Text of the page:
113

In the second place, the applicant submits that the Commission erred in its assessment of the selective nature of the second measure, which was de facto selective. First, it maintains that Wizz Air was the only air carrier entitled to receive such a discount on the airport charges, and was the only one that actually received it, as the Commission acknowledged in recitals 154 and 226 of the opening decision. According to the applicant, Tarom had only one aircraft above 70 tonnes MTOW, and could not generate traffic of more than 10000 passengers per month (in 2009, Tarom’s average number of departing passengers per month was 5480).

114

Secondly, the applicant submits that the amendment of the airport charges in the second measure was an attempt by AITTV to lend greater legitimacy to the discounts also granted to Wizz Air by means of the 2010 amendment agreements.

115

For its part, the Commission, supported by AITTV, contends, in the first place, that the number of undertakings which could actually benefit from the discounts was not regarded as a decisive factor in concluding that the measure was not selective. In addition, it notes that the second measure provided not only for discounts for aircraft above 70 tonnes MTOW, but also for other discounts, including for smaller aircraft such as those operated by the applicant.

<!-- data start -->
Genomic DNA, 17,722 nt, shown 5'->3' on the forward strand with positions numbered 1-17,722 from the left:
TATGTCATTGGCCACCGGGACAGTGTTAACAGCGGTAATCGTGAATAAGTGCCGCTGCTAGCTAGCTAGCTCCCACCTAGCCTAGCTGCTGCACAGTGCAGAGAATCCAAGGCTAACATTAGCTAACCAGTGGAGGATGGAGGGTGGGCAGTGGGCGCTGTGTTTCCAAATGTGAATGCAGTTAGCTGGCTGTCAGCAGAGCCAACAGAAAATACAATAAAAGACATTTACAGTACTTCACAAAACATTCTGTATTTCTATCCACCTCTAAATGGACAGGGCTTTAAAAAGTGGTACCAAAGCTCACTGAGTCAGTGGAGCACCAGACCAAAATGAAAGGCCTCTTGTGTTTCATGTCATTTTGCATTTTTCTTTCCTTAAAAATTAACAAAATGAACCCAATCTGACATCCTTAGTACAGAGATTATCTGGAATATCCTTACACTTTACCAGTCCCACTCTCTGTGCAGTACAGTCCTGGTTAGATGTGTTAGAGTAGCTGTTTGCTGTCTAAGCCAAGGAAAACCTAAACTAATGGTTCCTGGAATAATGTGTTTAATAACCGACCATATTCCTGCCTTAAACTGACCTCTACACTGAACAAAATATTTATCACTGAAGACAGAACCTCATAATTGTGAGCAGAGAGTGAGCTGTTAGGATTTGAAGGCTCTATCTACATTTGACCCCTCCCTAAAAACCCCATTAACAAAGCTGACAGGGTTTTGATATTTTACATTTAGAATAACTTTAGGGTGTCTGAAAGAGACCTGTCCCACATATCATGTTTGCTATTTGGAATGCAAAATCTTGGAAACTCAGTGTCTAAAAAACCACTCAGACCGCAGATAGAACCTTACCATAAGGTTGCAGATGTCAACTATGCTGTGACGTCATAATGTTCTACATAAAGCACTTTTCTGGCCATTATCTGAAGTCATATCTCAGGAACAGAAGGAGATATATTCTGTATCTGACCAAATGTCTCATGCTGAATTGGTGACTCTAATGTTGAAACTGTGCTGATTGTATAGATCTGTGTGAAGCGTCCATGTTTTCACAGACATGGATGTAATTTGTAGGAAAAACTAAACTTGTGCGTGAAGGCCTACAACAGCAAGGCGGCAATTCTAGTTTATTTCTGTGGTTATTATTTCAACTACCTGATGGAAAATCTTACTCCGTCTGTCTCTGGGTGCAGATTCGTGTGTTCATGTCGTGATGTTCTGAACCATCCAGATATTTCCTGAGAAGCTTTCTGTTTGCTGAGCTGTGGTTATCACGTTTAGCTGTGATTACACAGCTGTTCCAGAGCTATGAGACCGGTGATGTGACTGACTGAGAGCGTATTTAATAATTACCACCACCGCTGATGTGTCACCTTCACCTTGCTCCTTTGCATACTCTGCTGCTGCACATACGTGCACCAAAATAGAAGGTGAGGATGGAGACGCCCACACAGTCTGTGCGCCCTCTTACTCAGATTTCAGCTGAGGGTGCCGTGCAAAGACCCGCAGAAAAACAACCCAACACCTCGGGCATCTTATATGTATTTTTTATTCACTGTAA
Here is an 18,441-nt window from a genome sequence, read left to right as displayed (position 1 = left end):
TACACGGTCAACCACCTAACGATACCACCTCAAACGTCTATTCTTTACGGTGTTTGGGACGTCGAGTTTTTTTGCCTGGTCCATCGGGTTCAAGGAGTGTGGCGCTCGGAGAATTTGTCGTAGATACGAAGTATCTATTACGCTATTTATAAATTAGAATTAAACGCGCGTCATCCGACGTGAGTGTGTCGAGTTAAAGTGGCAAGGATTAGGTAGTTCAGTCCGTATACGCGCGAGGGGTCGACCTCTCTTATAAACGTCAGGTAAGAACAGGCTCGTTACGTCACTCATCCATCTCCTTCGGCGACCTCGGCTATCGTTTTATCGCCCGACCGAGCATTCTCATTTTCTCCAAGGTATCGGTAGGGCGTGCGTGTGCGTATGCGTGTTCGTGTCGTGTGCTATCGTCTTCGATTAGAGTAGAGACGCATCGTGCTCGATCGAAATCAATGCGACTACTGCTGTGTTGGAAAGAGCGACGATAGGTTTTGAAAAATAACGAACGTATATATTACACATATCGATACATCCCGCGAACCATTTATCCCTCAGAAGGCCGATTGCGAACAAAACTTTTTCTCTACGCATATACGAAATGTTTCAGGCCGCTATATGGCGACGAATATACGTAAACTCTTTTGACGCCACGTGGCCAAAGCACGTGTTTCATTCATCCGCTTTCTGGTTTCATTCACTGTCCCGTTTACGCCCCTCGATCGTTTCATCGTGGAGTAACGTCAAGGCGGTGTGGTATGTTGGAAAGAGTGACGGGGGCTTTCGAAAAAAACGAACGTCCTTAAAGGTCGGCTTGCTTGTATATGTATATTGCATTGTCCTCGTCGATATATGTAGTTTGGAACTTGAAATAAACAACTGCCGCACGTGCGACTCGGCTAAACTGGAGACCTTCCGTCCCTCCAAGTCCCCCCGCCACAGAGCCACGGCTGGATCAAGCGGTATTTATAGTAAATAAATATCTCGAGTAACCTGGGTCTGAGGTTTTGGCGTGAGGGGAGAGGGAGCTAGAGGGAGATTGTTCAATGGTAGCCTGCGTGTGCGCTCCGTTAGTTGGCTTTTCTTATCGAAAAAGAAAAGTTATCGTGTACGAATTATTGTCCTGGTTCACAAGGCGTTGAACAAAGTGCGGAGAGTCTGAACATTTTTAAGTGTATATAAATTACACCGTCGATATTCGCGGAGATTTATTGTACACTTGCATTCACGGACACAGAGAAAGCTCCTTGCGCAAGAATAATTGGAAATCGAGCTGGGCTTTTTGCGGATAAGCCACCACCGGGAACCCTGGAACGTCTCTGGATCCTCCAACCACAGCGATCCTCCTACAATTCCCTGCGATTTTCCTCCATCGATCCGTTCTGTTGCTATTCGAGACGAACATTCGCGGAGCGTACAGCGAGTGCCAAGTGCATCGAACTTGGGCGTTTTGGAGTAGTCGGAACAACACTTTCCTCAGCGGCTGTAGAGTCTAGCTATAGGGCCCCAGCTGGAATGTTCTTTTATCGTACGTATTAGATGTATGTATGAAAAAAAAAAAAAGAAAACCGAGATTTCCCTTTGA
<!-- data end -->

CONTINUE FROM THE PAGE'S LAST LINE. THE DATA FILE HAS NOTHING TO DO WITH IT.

116

The Commission also contends that the applicant’s argument, raised in the reply, that the contested decision is vitiated by errors in the analysis of whether the second measure differentiated between undertakings in comparable situations, and of whether such differentiation could be justified in the light of the objectives of the reference system, constitutes a new plea which, as such, is inadmissible.

117